Gauche: A People’s History of Gauche

Birthed from Washington D.C.’s punk scene like a manifestation of righteous rage, Gauche—which counts as members Priests’ Daniele Yandel, Downtown Boys’ Mary Jane Regalado, and Jason P. Barnett—emerged from the Mid-Atlantic bog in 2015 with a seven-song EP, coupling social commentary and new wave riffs. Four years later, the band debuts their full-length, with six reworked and re-recorded EP tracks plus five new songs that find the band sharpening its sound to a steely point. The studio gloss occasionally smothers, but A People’s History of Gauche is a swamp creature for modern times, a driving and tenacious record that never loses its feral appeal.

Dalliances with atonality and structural devolution evoke Devo or the B-52s, but lyrically, the record is a burn letter shoved in the locker of history’s victors. “Everybody tries to win/Look who gets away with sin…/White men get away,” Regalado snarls on the final track, “Rectangle.” The confluence of the personal and the political helps the record avoid abstraction and stay planted in specificity. This is not a “Schoolhouse Rock” of contemporary politics and colonialist history, but a fevered airing of grievances, a burning flag, a renunciation of respectability politics in favor of a more bracing alternative.

“Pay Day” rails against the ills of capitalism, repeating the phrase, “I know I can’t survive like this.” The wallop of the drums and the galloping bassline are as exhilarating as the lines, “Income, always think about payday/Always waiting on wages/Always think about systems.” Tell me about it, a freelancer somewhere sighs. “History,” the best song from the earlier EP, still rises to the top of the full-length, but it’s one instance in which all the studio bells and whistles might have been a distracting temptation: the driving bass that kicks off both versions finds a tamer counterpart in the cacophony of sounds, a mix that seems to put every instrument in competition with each other.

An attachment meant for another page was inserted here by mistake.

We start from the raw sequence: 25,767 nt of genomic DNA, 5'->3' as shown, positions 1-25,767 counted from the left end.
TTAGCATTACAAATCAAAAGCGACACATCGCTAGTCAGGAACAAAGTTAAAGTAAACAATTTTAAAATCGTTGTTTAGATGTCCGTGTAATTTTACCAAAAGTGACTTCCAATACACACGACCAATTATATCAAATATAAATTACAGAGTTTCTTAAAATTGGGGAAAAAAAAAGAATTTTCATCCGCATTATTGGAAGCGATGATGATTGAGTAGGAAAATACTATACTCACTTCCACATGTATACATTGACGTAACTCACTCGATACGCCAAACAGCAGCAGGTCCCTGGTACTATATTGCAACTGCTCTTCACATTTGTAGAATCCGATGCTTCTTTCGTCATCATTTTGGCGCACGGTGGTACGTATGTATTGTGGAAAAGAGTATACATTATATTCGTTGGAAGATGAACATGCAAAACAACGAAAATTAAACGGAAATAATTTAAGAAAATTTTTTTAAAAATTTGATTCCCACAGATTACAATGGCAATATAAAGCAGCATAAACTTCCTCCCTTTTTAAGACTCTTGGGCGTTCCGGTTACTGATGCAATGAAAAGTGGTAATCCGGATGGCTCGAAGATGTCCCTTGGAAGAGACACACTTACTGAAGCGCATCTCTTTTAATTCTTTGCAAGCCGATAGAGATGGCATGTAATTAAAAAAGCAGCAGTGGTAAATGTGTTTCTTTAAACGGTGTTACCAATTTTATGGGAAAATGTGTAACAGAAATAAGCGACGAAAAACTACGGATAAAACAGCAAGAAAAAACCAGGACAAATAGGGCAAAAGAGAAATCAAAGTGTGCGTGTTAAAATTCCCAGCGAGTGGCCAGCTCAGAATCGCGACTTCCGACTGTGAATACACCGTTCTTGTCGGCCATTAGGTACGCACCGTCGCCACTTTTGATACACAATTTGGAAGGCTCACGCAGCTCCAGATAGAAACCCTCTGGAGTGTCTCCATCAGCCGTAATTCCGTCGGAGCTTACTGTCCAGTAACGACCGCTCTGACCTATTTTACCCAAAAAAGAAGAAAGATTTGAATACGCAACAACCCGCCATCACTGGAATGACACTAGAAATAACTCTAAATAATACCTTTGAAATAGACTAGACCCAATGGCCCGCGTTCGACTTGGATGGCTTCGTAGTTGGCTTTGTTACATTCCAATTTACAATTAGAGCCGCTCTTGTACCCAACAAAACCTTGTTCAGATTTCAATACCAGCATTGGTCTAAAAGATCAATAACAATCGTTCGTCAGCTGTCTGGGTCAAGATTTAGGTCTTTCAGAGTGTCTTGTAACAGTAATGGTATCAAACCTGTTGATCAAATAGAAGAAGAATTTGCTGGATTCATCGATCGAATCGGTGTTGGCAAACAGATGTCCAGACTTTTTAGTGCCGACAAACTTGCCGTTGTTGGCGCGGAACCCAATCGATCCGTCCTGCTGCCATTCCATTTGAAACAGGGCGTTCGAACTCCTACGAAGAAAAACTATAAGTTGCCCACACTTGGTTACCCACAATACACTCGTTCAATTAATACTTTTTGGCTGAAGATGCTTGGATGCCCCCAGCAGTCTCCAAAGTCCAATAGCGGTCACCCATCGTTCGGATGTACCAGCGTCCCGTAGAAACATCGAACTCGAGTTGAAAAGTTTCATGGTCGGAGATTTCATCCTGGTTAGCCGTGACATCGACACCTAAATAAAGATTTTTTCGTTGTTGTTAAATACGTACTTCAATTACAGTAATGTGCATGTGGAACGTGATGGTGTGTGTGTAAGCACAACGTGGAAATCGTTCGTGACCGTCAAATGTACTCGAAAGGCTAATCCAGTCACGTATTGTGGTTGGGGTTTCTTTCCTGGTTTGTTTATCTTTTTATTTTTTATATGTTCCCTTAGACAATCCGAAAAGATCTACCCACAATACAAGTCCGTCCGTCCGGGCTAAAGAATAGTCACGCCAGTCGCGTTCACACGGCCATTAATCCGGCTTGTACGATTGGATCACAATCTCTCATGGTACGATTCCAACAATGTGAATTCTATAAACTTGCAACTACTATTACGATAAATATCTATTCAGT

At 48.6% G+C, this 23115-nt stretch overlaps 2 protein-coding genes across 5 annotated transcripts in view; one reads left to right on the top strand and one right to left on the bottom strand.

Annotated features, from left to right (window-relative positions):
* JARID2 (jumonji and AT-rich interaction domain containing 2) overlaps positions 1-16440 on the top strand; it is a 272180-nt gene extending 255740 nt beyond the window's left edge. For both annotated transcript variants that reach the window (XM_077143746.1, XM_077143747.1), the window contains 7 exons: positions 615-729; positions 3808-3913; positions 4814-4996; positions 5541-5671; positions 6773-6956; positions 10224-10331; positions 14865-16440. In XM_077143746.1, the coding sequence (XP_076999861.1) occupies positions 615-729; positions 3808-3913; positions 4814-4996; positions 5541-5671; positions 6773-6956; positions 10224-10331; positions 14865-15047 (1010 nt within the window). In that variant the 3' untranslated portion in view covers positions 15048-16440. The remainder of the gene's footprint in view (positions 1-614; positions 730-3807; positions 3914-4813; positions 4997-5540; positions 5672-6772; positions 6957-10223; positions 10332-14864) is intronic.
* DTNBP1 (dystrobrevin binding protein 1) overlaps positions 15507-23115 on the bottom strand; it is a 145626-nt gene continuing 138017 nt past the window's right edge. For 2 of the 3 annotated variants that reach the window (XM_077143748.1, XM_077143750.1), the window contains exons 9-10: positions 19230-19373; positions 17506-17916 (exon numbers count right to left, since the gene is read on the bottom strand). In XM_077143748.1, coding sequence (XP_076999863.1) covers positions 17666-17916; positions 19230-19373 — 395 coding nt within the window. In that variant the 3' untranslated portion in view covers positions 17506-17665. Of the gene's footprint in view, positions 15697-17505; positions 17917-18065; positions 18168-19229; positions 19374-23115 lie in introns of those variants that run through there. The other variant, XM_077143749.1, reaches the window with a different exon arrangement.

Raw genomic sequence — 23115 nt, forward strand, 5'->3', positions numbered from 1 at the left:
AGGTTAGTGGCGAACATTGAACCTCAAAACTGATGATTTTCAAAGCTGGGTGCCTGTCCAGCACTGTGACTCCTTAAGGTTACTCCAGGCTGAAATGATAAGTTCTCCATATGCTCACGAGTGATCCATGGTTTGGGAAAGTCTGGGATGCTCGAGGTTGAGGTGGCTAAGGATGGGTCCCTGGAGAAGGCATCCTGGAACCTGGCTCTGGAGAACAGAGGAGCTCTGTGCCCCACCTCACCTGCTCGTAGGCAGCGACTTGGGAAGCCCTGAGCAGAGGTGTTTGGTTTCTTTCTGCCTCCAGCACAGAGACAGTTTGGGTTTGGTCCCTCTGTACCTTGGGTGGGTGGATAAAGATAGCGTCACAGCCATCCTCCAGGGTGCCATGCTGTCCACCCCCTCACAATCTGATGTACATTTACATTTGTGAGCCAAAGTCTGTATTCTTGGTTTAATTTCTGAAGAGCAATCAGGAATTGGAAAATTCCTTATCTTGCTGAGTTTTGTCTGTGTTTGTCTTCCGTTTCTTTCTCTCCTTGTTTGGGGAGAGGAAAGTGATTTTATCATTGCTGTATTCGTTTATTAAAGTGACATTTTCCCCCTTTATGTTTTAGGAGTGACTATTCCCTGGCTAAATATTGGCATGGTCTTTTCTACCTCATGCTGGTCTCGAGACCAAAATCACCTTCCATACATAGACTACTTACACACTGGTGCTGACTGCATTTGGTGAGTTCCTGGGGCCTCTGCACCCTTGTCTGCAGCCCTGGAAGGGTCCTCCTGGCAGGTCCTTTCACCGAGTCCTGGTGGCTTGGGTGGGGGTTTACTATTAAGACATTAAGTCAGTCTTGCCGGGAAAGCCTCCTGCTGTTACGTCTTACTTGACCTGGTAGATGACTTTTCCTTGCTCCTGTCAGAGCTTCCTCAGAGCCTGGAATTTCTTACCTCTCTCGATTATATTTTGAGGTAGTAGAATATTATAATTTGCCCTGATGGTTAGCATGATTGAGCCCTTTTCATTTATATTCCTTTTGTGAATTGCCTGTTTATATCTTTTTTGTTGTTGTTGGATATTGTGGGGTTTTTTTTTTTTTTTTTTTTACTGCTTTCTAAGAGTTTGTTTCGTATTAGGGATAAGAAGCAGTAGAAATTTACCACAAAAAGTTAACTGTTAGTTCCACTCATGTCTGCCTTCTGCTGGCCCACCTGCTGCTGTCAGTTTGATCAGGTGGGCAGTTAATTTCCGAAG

The album dips in and out of tempos, themes, and varying degrees of intensity without losing any of its urgency. “Boom Hazard,” an ode to implosion both nuclear and relational, provides a salve against the fury and sadness that bookend it. The avant-garde saxophone trills of “Dirty Jacket” lowers your adrenaline before the inevitable spike one song later. The spectrum of subjects covered, from economic disparity to surveillance, clearly defines an insidious and omnipresent “they,” the monolith of power and oppression against which Gauche beat their fists. It’s the government; it’s the bigots with money; it’s history writ large, the way there’s no erasing erasure.

Early on, “Cycles” addresses the ravages of white supremacy, Eric Garner (“Reading all about how/He can’t breathe/Or walk around at night”) and bodies piled at the border: “Lost in the desert/She is not alive/Cuz impunity lasts a long, long time.” The horn weaves around this human rot, and yet this is the paradox Gauche asks us to contemplate: the clarion call to bear witness to the atrocity of history while writing one anew. A People’s History is not the first musical rejection of modern ills, but it’s one of the most unflinching. It is the soundtrack to both a particular moment and the defiance that’s powered the proletariat since history began.

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